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 Post subject: Amp keeps blowing fuse
PostPosted: September 17th, 2019, 8:23 pm 
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Joined: July 17th, 2016, 6:24 am
Posts: 645
Haven’t used the amp for a while.
One of the channel was dead. Then entire amp is dead. Fuse blows after powering on.

This is a KT88 PP AMP.
What should I look at?

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PostPosted: September 17th, 2019, 9:06 pm 
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Joined: February 19th, 2017, 9:43 am
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I'd look at getting a good reliable, solid state amp. But that would not be a popular course of action around here.


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PostPosted: September 18th, 2019, 5:34 am 
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Joined: January 15th, 2015, 7:19 am
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Location: Baltimore MD
Need to check the tubes. KT88’s have the rep of shorting out


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PostPosted: September 18th, 2019, 7:36 am 
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Joined: March 2nd, 2013, 2:43 pm
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Location: Potomac, MD
An easy way to trouble shoot an amp with a short that does not have a switching power supply is to put an incandescent light bulb in series with one leg of the power mains feeding the amp. 100 watt bulb is appropriate for a power amp. If the bulb lights up brightly it indicates a short but the fuse doesn't blow. Then you can pull out your KT88s one by one until the bulb dims.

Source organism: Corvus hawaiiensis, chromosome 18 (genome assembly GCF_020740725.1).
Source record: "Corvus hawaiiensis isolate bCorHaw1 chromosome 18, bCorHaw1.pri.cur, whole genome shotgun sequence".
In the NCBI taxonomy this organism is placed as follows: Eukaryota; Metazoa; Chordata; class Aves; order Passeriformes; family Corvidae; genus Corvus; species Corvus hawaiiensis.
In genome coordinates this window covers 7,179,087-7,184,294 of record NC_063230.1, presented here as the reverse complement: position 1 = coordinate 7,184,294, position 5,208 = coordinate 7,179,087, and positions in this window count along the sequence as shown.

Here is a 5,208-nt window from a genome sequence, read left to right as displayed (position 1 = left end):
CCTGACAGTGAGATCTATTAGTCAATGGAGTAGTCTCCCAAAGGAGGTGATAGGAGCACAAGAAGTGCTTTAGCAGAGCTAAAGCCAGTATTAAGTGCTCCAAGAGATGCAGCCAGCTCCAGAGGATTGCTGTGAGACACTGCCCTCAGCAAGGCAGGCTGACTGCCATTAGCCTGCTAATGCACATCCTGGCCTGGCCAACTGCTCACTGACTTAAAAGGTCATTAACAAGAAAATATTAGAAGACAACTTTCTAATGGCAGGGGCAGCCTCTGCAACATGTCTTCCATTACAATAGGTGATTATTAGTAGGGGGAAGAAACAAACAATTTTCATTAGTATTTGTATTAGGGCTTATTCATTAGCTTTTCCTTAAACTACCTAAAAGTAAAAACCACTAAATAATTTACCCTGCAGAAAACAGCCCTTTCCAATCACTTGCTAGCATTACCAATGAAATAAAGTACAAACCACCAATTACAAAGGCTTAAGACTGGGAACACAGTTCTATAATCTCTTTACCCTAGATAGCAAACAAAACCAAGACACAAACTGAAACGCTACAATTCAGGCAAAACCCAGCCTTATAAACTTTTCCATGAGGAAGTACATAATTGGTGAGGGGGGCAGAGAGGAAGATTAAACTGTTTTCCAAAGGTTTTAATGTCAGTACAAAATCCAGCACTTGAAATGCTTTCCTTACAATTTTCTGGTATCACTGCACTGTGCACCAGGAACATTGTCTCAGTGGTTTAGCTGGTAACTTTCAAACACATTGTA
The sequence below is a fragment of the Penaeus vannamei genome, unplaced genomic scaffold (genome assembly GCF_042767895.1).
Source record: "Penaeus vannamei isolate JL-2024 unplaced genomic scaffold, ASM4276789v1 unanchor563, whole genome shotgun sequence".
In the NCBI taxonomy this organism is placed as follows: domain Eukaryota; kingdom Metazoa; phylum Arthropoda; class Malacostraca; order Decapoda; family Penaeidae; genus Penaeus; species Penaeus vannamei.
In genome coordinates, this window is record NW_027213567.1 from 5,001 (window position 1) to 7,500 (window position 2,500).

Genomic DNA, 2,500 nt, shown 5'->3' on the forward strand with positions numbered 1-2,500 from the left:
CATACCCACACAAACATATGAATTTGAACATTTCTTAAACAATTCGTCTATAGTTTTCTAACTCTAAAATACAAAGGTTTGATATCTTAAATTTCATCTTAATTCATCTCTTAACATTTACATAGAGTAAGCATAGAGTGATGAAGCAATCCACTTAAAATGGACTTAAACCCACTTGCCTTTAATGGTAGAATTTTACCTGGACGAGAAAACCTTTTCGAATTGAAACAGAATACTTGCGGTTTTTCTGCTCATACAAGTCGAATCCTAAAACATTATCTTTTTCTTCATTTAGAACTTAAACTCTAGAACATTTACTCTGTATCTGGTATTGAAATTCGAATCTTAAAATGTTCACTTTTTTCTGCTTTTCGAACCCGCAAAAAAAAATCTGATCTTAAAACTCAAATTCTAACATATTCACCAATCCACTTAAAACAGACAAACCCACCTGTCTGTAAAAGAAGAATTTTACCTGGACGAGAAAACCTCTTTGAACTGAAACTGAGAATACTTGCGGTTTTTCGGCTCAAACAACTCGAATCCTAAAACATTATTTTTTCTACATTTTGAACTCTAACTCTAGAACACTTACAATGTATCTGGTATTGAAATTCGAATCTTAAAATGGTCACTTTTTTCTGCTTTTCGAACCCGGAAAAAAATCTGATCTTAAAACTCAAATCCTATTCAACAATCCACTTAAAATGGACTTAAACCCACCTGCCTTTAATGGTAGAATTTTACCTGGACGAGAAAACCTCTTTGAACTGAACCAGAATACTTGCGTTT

David


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PostPosted: September 18th, 2019, 7:51 am 
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Joined: February 28th, 2013, 1:19 pm
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Just read Dave Berning's suggestion, that is the first thing you should try. My comments below are further steps to isolate the problem if not a shorted KT88.

1. Do you have a variac? It is best to start up an amp that has been sitting a long while by starting at a reduced lines voltage and slowly bring up to voltage. This help reform old electrolytic caps.

2. Do you have access to a tube tester (either an emissions tester or transconductance tester). If so, check all tubes for shorts, emissions.